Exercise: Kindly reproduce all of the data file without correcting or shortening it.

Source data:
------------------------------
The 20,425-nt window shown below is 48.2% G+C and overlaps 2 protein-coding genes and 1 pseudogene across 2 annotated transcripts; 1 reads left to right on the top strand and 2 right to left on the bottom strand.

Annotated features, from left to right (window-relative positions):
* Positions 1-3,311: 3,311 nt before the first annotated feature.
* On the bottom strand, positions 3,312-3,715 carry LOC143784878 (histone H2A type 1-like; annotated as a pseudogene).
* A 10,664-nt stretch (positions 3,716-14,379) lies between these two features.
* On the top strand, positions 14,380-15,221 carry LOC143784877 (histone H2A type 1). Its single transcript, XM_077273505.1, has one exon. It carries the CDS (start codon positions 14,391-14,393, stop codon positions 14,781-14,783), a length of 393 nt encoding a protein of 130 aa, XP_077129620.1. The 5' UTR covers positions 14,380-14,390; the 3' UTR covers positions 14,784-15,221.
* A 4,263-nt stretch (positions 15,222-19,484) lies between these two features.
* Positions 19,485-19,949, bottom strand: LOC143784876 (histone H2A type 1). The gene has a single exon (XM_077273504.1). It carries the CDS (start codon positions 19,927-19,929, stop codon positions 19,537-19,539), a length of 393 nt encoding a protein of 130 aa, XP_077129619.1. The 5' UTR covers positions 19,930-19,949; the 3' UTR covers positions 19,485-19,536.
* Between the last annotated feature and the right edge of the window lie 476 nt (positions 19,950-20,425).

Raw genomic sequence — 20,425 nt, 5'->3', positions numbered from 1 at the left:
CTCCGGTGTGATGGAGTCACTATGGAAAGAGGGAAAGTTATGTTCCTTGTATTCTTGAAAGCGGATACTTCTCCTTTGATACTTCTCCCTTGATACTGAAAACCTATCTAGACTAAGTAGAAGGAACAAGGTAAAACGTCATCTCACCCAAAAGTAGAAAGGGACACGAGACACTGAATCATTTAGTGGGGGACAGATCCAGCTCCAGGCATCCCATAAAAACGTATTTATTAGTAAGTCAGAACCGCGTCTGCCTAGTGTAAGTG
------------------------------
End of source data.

The 20,425-nt window shown below is 48.2% G+C and overlaps 2 protein-coding genes and 1 pseudogene across 2 annotated transcripts; 1 reads left to right on the top strand and 2 right to left on the bottom strand.

Annotated features, from left to right (window-relative positions):
* Positions 1-3,311: 3,311 nt before the first annotated feature.
* On the bottom strand, positions 3,312-3,715 carry LOC143784878 (histone H2A type 1-like; annotated as a pseudogene).
* A 10,664-nt stretch (positions 3,716-14,379) lies between these two features.
* On the top strand, positions 14,380-15,221 carry LOC143784877 (histone H2A type 1). Its single transcript, XM_077273505.1, has one exon. It carries the CDS (start codon positions 14,391-14,393, stop codon positions 14,781-14,783), a length of 393 nt encoding a protein of 130 aa, XP_077129620.1. The 5' UTR covers positions 14,380-14,390; the 3' UTR covers positions 14,784-15,221.
* A 4,263-nt stretch (positions 15,222-19,484) lies between these two features.
* Positions 19,485-19,949, bottom strand: LOC143784876 (histone H2A type 1). The gene has a single exon (XM_077273504.1). It carries the CDS (start codon positions 19,927-19,929, stop codon positions 19,537-19,539), a length of 393 nt encoding a protein of 130 aa, XP_077129619.1. The 5' UTR covers positions 19,930-19,949; the 3' UTR covers positions 19,485-19,536.
* Between the last annotated feature and the right edge of the window lie 476 nt (positions 19,950-20,425).

Raw genomic sequence — 20,425 nt, 5'->3', positions numbered from 1 at the left:
CTCCGGTGTGATGGAGTCACTATGGAAAGAGGGAAAGTTATGTTCCTTGTATTCTTGAAAGCGGATACTTCTCCTTTGATACTTCTCCCTTGATACTGAAAACCTATCTAGACTAAGTAGAAGGAACAAGGTAAAACGTCATCTCACCCAAAAGTAGAAAGGGACACGAGACACTGAATCATTTAGTGGGGGACAGATCCAGCTCCAGGCATCCCATAAAAACGTATTTATTAGTAAGTCAGAACCGCGTCTGCCTAGTGTAAGTG